LOS ANGELES: The ramifications of the Internal Revenue Service's effort to ensure taxation on celebrity gift baskets have yet to seriously impact the PR industry. But one thing is certain: Along with their swag, celebrities will now be taking home tax forms.
The IRS launched its booty-tax effort with an August 17 announcement that, among other concessions, the Academy of Motion Picture Arts and Sciences would pay back taxes on Oscar presenter and talent gift bags given through 2005. And though specifics are confidential, academy publicity coordinator Leslie Unger said that starting next year, the academy would put an end to its three-decade, gift-bag tradition. In 2006, the bags' estimated worth was more than $100,000 each.
The announcement that celebrities would be responsible for swag taxes has dominated talk in Tinseltown.
"Everyone is talking about it," said Kari Feinstein, whose eponymous PR firm organizes brand, charity, and Young Hollywood-melding "style lounges." "Even the guy at the car wash asked me about it."
General consensus among celebrity gift-oriented firms is that while there is reason to proceed with caution, the demise of swag may be greatly exaggerated.
Feinstein said brands want to be in touch with stars, and vice versa. "That [won't] stop," she added. "It's too beneficial."
"The whole intersection between Hollywood Boulevard and Madison Avenue isn't going away," added Lash Fary, founder of LA-based entertainment marketing firm Distinctive Assets. "It's too important to the brands I work with."
"It's premature" to decide on next steps, said Pam Golum, EVP at The Lippin Group. Her LA-based firm, AOR for the Academy of Television Arts and Sciences, went ahead with distributing Emmy Awards gift baskets, as well as a pre-show gifting suite sponsored by Hearts On Fire diamonds and featuring high-end Spa on Location treatments and Victoria's Secret makeup, Godiva chocolates, and LeSportsac totes.
Still, Golum said, prior to getting their goodies, Emmy participants were required to sign and return letters stating they'd be responsible for paying their own taxes.
Similarly, at the recent Teen Choice Awards, talent and presenters went home with Sanrio-Hello Kitty suitcases stuffed with My Scene/Fab Face Dolls, VTech electronics, SOOS jewelry, Geffen Records, and Hasbro games. Gifting retreat firm Backstage Creations included a letter documenting IRS regulations and personally reminded suite-attending celebrities they'd be taxed on their loot, said Karen Wood, president.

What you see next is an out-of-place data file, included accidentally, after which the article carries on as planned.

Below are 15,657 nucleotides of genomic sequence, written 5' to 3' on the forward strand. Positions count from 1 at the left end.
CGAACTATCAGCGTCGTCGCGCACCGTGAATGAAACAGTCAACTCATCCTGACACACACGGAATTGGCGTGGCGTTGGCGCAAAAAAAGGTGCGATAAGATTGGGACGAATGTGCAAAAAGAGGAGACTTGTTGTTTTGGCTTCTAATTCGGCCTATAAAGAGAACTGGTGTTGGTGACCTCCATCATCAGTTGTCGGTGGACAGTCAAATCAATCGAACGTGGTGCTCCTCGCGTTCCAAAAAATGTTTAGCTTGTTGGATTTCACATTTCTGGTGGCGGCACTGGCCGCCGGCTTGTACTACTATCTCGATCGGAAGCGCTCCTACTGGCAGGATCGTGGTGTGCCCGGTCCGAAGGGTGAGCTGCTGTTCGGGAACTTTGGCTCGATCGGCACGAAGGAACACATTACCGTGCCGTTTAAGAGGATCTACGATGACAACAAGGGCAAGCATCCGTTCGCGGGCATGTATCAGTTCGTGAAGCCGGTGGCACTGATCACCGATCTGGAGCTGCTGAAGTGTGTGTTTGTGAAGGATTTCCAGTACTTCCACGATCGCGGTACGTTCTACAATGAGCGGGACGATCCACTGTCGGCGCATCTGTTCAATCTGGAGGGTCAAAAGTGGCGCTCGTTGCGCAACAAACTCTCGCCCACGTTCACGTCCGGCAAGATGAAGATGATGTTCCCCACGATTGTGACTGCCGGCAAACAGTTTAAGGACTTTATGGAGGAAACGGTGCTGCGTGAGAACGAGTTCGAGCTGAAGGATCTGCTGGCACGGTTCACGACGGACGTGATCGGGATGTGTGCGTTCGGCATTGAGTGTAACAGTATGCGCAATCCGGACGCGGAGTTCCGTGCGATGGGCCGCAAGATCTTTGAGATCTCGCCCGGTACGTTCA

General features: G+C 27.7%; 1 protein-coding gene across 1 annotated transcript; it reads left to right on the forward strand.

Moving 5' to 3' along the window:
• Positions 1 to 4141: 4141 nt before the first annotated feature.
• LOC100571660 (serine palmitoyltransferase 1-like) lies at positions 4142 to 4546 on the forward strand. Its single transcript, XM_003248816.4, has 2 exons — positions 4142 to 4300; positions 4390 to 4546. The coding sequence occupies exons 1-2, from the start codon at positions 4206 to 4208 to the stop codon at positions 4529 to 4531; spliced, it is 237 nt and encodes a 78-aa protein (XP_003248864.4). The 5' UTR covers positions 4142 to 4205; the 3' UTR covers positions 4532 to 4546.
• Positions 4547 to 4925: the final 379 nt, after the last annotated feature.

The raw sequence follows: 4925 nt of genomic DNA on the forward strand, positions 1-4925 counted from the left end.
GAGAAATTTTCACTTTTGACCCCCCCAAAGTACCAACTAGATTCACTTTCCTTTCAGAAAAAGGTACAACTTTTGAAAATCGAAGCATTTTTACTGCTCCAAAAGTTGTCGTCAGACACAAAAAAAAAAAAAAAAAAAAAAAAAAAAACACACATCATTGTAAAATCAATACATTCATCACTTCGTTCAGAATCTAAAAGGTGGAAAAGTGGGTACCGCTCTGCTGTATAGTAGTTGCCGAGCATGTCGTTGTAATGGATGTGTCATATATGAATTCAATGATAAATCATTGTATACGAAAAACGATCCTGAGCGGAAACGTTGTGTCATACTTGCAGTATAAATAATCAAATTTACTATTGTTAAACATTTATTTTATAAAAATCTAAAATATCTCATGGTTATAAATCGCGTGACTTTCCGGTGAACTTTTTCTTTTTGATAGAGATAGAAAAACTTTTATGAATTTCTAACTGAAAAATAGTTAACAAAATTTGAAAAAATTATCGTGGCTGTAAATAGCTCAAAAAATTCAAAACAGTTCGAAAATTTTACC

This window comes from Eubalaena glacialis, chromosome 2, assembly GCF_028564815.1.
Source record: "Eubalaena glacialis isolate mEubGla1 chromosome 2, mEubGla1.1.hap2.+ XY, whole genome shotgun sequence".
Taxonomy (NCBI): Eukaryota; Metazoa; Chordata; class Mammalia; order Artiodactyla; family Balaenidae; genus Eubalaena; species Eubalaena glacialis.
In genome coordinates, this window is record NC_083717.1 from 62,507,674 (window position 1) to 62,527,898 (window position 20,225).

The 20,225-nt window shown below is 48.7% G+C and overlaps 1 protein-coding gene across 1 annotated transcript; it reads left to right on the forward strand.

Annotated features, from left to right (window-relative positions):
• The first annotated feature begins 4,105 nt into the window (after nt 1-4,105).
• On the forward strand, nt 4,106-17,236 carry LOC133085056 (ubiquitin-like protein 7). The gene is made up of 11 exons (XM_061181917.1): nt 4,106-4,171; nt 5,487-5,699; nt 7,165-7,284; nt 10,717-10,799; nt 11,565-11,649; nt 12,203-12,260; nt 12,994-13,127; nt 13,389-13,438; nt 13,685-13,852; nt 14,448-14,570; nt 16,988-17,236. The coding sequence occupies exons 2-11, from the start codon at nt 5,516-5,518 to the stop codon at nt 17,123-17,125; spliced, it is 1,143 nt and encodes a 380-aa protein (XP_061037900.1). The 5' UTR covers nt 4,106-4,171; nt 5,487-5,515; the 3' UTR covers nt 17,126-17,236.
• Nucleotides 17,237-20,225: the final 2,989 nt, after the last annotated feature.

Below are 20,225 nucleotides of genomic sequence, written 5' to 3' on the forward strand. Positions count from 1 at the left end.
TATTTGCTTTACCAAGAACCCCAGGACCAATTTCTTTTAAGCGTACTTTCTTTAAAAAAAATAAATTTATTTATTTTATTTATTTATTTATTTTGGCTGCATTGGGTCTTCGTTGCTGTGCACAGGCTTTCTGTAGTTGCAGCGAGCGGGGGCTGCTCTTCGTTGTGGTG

Wood added that while she was "obviously concerned," the "industry isn't going away." Instead, she speculated, adjustments could include the incorporation of more charitable aspects to the swag-suite experience, giving stars the chance to donate gift-bag items. Backstage has included a charity element in its suites for some time, she said. "It's a win-win for everyone."
Jim Dobson, president of LA-based Indie PR, is currently planning Sundance Film Festival "luxury lounge" experiences for clients including Blackberry, Prada, and Chanel. For the latter two brands, this marks the first foray into the festival-suite universe.
"Nobody's running scared," he said. "Free publicity is priceless."
If any organization is truly benefiting from this news, however, it's the IRS. Focusing on both recipient reporting and the filing of Form 1099 by merchandise providers, the IRS' outreach program includes letters to entertainment industry groups and tax professionals, an online FAQ, and plenty of media relations, according to Nancy Mathis, a DC-based public affairs specialist at the IRS.
"Any individual's requirement is to pay tax on income," she said. "You are not required to pay taxes on gifts, [but] our position is that these... are items given with the expectation of something in return, that use by a celebrity will enhance sales, and the products themselves serve as compensation."
LA corporate tax attorney Robert Briskin said the IRS "will always focus on high-profile people. This is just a confirmation of that."
Zeroing in on the academy was "a great opportunity for the IRS" to push its message "that even high-profile people are expected to pay their fair share," Briskin noted, adding that "if the goal was to generate publicity for the [taxation] enforcement issue," the IRS had accomplished its purpose.